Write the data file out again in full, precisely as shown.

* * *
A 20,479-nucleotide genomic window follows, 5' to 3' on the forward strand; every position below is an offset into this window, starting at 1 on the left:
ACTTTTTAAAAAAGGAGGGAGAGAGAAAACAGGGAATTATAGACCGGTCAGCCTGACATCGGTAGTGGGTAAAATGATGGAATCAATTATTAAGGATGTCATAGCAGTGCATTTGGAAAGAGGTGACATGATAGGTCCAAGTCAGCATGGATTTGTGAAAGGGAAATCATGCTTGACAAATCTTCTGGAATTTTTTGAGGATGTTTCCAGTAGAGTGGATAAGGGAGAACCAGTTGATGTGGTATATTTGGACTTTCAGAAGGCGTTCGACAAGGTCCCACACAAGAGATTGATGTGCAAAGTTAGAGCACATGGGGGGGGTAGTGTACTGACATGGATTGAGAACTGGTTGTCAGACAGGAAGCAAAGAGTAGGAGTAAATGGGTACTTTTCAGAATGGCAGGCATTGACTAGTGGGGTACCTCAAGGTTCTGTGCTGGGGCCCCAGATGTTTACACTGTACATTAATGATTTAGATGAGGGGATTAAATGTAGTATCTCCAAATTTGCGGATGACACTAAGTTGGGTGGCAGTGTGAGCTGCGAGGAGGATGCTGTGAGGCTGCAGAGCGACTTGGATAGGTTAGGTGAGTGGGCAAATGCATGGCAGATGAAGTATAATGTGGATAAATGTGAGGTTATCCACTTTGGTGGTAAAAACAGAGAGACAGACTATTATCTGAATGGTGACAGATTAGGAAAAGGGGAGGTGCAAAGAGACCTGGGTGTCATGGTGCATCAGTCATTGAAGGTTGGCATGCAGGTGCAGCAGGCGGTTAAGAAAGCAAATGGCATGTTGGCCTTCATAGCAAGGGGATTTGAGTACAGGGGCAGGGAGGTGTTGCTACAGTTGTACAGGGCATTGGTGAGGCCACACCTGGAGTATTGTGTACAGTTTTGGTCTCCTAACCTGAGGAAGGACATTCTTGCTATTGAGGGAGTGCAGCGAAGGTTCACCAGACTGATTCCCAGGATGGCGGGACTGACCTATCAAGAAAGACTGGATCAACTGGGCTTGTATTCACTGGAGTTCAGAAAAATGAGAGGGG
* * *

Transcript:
A 20,479-nucleotide genomic window follows, 5' to 3' on the forward strand; every position below is an offset into this window, starting at 1 on the left:
ACTTTTTAAAAAAGGAGGGAGAGAGAAAACAGGGAATTATAGACCGGTCAGCCTGACATCGGTAGTGGGTAAAATGATGGAATCAATTATTAAGGATGTCATAGCAGTGCATTTGGAAAGAGGTGACATGATAGGTCCAAGTCAGCATGGATTTGTGAAAGGGAAATCATGCTTGACAAATCTTCTGGAATTTTTTGAGGATGTTTCCAGTAGAGTGGATAAGGGAGAACCAGTTGATGTGGTATATTTGGACTTTCAGAAGGCGTTCGACAAGGTCCCACACAAGAGATTGATGTGCAAAGTTAGAGCACATGGGGGGGGTAGTGTACTGACATGGATTGAGAACTGGTTGTCAGACAGGAAGCAAAGAGTAGGAGTAAATGGGTACTTTTCAGAATGGCAGGCATTGACTAGTGGGGTACCTCAAGGTTCTGTGCTGGGGCCCCAGATGTTTACACTGTACATTAATGATTTAGATGAGGGGATTAAATGTAGTATCTCCAAATTTGCGGATGACACTAAGTTGGGTGGCAGTGTGAGCTGCGAGGAGGATGCTGTGAGGCTGCAGAGCGACTTGGATAGGTTAGGTGAGTGGGCAAATGCATGGCAGATGAAGTATAATGTGGATAAATGTGAGGTTATCCACTTTGGTGGTAAAAACAGAGAGACAGACTATTATCTGAATGGTGACAGATTAGGAAAAGGGGAGGTGCAAAGAGACCTGGGTGTCATGGTGCATCAGTCATTGAAGGTTGGCATGCAGGTGCAGCAGGCGGTTAAGAAAGCAAATGGCATGTTGGCCTTCATAGCAAGGGGATTTGAGTACAGGGGCAGGGAGGTGTTGCTACAGTTGTACAGGGCATTGGTGAGGCCACACCTGGAGTATTGTGTACAGTTTTGGTCTCCTAACCTGAGGAAGGACATTCTTGCTATTGAGGGAGTGCAGCGAAGGTTCACCAGACTGATTCCCAGGATGGCGGGACTGACCTATCAAGAAAGACTGGATCAACTGGGCTTGTATTCACTGGAGTTCAGAAAAATGAGAGGGG